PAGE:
Meetings, reports, self-evaluation, budgeting, data analysis – an endless list we’re all familiar with. As a school leader, it would be easy to spend all your waking hours working through the multitude of tasks involved in running a school.
But there’s another set of recognisable tasks that can consume entire days – school and nursery drop-offs and pick ups, mountains of laundry, food preparation, homework supervision, cleaning and tidying up…
As a deputy headteacher married to a headteacher, with three children under the age of five, I regularly find myself reflecting on how to balance leadership and parenthood.
There are many theories and articles highlighting the power of believing in one’s own potential, such as Maslow’s theory of self actualisation and Carol Dweck’s growth mindsets, but how can school leaders who are also parents successfully manage the juggling act?
Lean on your networks
As the African proverb reminds us, it takes a village to raise a child. Building and maintaining a support network can help keep you afloat, whether that be grandparents helping with occasional childcare, selecting a childcare provider you trust and putting your wholehearted faith in them, leaning on friends and family, or using virtual networks and social media when face to face contact just isn’t possible.
As your mental load expands, lists can become crucial when dealing with administrative essentials such as scheduling appointments and keeping up with communications from your children’s school or nursery, while also maintaining pace with your own school priorities and professional development.
It can be helpful to identify some items as ‘non-negotiables’ for completion and consider the others as ‘aspirational’, thereby alleviating some pressure and building in a greater sense of accomplishment.
Go with the flow
It’s exhausting trying to maintain all elements of work and home life at a consistent level of ‘perfection’. A more sustainable outlook would be to concede that there will be times when the balance shifts towards work – for example, when late meetings or deadlines are looming – and other occasions when home life must take precedence, such as when your child is unwell.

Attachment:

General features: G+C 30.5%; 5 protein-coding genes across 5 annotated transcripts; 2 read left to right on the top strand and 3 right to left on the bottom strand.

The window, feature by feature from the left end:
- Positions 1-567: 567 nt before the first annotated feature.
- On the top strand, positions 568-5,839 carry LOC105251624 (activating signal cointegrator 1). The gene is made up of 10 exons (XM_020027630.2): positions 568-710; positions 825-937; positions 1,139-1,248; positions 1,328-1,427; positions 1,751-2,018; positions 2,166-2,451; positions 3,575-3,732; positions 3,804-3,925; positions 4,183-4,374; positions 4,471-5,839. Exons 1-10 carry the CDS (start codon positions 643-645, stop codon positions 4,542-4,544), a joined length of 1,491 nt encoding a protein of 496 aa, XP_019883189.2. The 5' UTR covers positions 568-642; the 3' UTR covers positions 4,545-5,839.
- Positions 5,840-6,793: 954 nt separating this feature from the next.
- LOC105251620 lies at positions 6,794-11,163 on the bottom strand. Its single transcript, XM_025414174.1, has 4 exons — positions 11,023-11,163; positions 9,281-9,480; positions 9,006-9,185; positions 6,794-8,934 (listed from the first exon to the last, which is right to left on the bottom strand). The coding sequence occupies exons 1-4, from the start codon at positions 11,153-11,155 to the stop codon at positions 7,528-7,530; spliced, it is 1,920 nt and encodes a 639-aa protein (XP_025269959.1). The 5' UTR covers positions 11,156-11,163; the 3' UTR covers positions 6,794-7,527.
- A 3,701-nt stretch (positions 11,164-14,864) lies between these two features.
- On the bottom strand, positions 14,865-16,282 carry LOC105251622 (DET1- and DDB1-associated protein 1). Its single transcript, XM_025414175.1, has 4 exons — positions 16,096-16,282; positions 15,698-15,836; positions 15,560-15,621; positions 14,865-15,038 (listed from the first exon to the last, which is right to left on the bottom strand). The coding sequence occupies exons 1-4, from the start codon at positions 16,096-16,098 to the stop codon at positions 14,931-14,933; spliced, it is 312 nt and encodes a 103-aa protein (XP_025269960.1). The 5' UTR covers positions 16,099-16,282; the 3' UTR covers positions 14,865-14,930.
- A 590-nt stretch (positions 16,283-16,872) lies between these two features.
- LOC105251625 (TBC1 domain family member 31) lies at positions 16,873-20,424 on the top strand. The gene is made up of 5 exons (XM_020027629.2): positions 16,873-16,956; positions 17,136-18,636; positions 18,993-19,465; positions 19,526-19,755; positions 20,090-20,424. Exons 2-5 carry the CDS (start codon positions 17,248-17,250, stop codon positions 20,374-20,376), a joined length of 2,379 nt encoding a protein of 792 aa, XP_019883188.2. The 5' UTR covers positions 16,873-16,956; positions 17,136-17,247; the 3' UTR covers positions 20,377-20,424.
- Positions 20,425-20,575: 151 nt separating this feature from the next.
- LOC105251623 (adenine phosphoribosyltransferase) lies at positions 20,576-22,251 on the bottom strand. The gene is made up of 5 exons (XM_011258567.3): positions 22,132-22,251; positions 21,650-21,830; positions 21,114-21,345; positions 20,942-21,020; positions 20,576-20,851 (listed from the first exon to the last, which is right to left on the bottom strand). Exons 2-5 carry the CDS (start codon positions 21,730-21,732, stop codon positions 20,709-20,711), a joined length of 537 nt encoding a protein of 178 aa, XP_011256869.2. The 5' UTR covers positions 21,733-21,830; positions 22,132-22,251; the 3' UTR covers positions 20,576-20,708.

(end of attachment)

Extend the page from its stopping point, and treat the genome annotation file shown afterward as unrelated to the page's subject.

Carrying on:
Learning to adopt a more flexible approach without associated feelings of guilt will take discipline, but ultimately allow you to focus on your most urgent priorities.
- Use those odd moments of peace and quiet to keep up to date with reading or make a start on tasks that can be completed later. Make notes as you go on a phone or tablet to make cumbersome undertakings more manageable.
- Find ways of lightening the load, such as batch cooking, having groceries delivered or occasionally employing a cleaner, that can enable you to eke out some valuable time.
- It’s important to find opportunities for slowing down and savouring special moments. Chat with your pupils in the playground during a stressful work day; switch off your emails at home and play with your baby to regain a vital sense of perspective. Reframing your mindset can help you deal with the many demands on your time.
- Identify strategies for switching off to prevent overload. A quiet drive, relaxing bath or refreshing walk could be all it takes to reinvigorate yourself.
Rather than seeing them as mutually exclusive roles, the wealth of experience and personal growth opportunities presented by parenthood can enhance your leadership skills and provide a deeper sense of meaning and fulfilment. In the words of Muhammad Ali, ‘Impossible is potential. Impossible is temporary.
Impossible is nothing.’ Farihah Anwar-Simmons is a deputy headteacher.